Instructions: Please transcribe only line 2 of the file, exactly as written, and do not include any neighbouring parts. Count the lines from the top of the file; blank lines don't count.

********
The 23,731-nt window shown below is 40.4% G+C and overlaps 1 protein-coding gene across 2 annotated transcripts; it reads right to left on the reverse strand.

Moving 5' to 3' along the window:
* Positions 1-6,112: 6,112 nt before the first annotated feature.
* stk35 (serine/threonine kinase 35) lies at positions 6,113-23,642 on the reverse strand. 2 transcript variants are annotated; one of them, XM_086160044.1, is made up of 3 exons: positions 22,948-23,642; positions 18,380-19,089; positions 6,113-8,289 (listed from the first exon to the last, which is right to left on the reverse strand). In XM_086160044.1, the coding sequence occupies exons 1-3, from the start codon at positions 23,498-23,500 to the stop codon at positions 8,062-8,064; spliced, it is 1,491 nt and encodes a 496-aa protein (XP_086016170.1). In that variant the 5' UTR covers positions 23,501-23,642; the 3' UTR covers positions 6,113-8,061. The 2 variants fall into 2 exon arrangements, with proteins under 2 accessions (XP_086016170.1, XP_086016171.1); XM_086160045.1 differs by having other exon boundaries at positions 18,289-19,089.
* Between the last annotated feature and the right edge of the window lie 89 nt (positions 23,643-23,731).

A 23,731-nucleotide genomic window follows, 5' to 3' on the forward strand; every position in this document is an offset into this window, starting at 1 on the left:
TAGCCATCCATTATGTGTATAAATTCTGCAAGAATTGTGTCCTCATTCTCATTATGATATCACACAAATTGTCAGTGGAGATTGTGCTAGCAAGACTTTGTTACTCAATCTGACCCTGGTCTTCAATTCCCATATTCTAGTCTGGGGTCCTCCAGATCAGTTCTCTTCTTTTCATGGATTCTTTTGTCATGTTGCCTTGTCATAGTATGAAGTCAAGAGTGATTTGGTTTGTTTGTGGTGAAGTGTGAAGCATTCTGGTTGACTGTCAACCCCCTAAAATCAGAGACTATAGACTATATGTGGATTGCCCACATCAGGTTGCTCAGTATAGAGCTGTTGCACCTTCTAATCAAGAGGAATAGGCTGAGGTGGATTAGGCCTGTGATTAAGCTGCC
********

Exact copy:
Moving 5' to 3' along the window: